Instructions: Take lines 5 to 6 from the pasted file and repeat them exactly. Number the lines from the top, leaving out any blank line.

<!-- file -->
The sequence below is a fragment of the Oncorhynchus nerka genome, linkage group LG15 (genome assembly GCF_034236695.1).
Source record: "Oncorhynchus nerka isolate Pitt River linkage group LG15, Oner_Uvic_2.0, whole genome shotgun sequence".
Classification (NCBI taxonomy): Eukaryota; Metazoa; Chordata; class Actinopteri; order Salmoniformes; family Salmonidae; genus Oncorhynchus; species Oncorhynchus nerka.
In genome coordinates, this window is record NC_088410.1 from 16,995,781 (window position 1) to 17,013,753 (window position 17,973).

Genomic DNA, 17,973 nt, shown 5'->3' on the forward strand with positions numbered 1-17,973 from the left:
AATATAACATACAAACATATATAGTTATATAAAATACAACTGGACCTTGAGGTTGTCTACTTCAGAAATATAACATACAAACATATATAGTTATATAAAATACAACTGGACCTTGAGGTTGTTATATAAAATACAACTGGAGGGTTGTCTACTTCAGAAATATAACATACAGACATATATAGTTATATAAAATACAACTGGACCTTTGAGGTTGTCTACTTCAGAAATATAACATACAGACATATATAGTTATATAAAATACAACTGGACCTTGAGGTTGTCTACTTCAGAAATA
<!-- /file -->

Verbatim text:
Genomic DNA, 17,973 nt, shown 5'->3' on the forward strand with positions numbered 1-17,973 from the left:
AATATAACATACAAACATATATAGTTATATAAAATACAACTGGACCTTGAGGTTGTCTACTTCAGAAATATAACATACAAACATATATAGTTATATAAAATACAACTGGACCTTGAGGTTGTTATATAAAATACAACTGGAGGGTTGTCTACTTCAGAAATATAACATACAGACATATATAGTTATATAAAATACAACTGGACCTTTGAGGTTGTCTACTTCAGAAATATAACATACAGACATATATAGTTATATAAAATACAACTGGACCTTGAGGTTGTCTACTTCAGAAATA